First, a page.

WHY YOU SHOULD TAKE A WALK ON THE WISE SIDE
Review of Jono Lineen, Perfect Motion: How Walking Makes Us Wiser
Sydney Morning Herald, 20 July 2019
Around the world, many people use fitness trackers to target 10,000 steps a day. The goal has its origins in the 1960s, when a Japanese company marketed a pedometer called a manpo-kei, which translates as ‘10,000-step meter’. There isn’t much science behind the number: a study this year found that you get about as much health benefit from 7,500 daily steps.
Walking isn’t just good for the body – it nurtures the soul. Wordsworth, Thoreau, Austen, Aristotle and Brahms are among the many creatives who have found that the muse comes to them when strolling. Religious pilgrimages are about the journey as much as the destination. Stride through a big city and you see things you’d never notice from a car window. Can anyone say that they truly understand Australia if they haven’t gotten lost in the bush?Read more
I'm looking for new electorate staff to join my team, working out of my electorate office in Gungahlin. There is one full time role and one ongoing part-time role (2.5 days a week or 5 days a fortnight). Women and people from racial or ethnic groups that are traditionally underrepresented in politics are especially encouraged to apply.
These positions will involve lots of community engagement and local problem solving. In a typical day, you might be helping someone at the front counter with a Centrelink problem, coordinating a 5000-letter mailout, planning a campaign on local issues, and arranging a community forum at the local football club. At the end of this ad, there’s some dot-points that will give you a better sense of what our office does.Read more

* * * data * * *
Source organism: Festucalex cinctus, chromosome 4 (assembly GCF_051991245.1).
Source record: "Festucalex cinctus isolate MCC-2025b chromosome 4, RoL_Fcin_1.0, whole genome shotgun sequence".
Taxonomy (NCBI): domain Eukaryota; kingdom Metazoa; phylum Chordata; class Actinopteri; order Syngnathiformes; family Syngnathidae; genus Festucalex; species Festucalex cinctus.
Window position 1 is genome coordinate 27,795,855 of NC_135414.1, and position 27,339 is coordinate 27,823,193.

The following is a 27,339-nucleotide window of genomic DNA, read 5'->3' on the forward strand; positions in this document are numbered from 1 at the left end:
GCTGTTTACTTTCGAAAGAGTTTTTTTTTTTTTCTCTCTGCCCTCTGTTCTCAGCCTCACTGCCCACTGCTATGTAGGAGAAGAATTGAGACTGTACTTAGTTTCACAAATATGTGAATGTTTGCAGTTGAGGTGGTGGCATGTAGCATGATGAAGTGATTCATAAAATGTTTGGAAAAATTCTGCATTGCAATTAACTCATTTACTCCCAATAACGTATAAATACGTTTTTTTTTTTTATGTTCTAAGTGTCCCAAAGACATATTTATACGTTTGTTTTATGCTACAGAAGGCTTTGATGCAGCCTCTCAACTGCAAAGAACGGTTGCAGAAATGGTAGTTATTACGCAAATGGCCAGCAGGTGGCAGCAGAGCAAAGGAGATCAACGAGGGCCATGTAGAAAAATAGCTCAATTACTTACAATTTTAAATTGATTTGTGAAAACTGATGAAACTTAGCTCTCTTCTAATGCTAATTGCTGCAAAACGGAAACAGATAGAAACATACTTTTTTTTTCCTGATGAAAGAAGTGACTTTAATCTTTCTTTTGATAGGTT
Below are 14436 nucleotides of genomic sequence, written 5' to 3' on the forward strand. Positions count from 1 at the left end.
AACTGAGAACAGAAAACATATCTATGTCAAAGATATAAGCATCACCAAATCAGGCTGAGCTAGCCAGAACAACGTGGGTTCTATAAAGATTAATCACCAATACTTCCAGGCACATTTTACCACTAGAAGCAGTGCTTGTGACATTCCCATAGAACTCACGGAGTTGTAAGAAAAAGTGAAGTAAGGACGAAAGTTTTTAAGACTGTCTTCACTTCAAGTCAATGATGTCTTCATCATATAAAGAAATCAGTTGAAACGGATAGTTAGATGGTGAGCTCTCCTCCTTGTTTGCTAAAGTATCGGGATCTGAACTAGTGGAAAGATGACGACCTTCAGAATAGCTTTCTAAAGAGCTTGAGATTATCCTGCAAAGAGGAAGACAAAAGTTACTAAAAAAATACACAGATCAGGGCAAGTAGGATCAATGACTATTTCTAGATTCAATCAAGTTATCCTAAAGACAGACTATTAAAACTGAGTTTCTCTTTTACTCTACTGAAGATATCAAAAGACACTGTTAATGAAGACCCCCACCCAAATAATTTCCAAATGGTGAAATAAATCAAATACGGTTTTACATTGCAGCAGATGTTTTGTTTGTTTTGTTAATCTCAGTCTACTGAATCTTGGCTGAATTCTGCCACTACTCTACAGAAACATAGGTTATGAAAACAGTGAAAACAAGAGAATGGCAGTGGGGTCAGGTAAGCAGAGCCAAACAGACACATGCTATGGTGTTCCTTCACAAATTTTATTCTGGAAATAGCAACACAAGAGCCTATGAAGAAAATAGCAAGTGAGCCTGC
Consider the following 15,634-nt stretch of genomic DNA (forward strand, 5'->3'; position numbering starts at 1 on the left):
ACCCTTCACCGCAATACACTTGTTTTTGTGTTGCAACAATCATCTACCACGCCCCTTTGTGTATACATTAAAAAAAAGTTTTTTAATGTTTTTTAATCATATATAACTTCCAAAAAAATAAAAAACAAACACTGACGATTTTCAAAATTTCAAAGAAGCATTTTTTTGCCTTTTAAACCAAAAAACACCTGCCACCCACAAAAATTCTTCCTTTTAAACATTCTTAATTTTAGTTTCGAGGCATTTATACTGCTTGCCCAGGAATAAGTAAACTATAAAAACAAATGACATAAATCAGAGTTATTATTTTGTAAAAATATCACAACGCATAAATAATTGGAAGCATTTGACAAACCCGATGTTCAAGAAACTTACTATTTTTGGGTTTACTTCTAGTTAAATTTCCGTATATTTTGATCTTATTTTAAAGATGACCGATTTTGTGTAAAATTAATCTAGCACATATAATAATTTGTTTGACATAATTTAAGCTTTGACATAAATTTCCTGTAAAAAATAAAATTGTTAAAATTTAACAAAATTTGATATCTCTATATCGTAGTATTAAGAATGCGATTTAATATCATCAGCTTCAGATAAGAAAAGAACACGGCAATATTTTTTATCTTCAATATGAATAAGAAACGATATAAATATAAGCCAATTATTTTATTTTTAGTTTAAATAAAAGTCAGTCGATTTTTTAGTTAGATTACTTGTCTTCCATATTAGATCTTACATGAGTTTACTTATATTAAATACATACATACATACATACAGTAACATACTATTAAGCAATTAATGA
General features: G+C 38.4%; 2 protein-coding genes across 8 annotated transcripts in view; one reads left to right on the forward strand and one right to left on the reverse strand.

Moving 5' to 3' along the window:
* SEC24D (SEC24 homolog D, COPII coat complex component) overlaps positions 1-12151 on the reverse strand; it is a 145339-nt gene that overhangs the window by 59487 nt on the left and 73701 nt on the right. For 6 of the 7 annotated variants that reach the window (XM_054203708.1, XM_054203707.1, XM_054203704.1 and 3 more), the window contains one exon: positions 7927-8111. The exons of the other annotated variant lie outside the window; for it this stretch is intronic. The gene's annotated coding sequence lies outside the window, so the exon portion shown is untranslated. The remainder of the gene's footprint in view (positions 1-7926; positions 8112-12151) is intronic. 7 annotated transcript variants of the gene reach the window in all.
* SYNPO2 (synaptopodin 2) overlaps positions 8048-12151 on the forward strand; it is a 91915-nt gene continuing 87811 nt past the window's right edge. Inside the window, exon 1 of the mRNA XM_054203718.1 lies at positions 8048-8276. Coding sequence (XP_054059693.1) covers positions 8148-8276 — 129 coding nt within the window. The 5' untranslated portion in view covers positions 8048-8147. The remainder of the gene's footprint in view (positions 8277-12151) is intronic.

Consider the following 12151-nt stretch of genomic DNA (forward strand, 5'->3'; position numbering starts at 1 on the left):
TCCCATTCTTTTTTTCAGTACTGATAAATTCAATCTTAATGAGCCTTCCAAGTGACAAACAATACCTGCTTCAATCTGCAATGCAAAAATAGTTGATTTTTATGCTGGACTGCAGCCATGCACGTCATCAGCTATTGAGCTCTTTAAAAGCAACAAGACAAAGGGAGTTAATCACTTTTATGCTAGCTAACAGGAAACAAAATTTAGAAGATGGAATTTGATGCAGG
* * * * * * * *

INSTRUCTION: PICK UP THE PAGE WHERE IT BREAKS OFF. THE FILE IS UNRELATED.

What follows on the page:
REMEMBERING CANBERRA'S SPACE LEGACY
The Canberra Times, 15 July 2019
Every baby boomer recalls where they were when they first heard Neil Armstrong say ‘That’s one small step for man, one giant leap for mankind’ (or the more poetic words that preceded them, ‘Tranquility base - the eagle has landed’).
Too few people know the crucial role that Canberra played in communicating those words to millions of people around the world.
As we celebrate the 50th anniversary of the Apollo 11 moon landings this month, it’s worth honouring the role that the Australian tracking stations played in that momentous event. There were four tracking stations across Australia – Honeysuckle Creek and Tidbinbilla in the ACT, Parkes in NSW and Carnarvon in Western Australia. Together, they played a pivotal role in relaying sound and images from space back to NASA.
While Parkes starred in the movie, it was Honeysuckle Creek and its 26 metre antenna dish that received and relayed the first images of Neil Armstrong walking on the moon to 600 million people on Earth.Read more
ABC RN DRIVE
THURSDAY, 4 JULY 2019
SUBJECTS: Tax cuts, John Setka.
PATRICIA KARVELAS: Andrew Leigh is the Shadow Assistant Minister for Treasury and Charities. Welcome.
ANDREW LEIGH, SHADOW ASSISTANT MINISTER FOR TREASURY AND CHARITIES: G’day, Patricia. Great to be with you.
KARVELAS: Labor said it didn't want to stand in the way of badly needed economic stimulus, but this was going to pass with or without you. So why didn't you decide to back it earlier?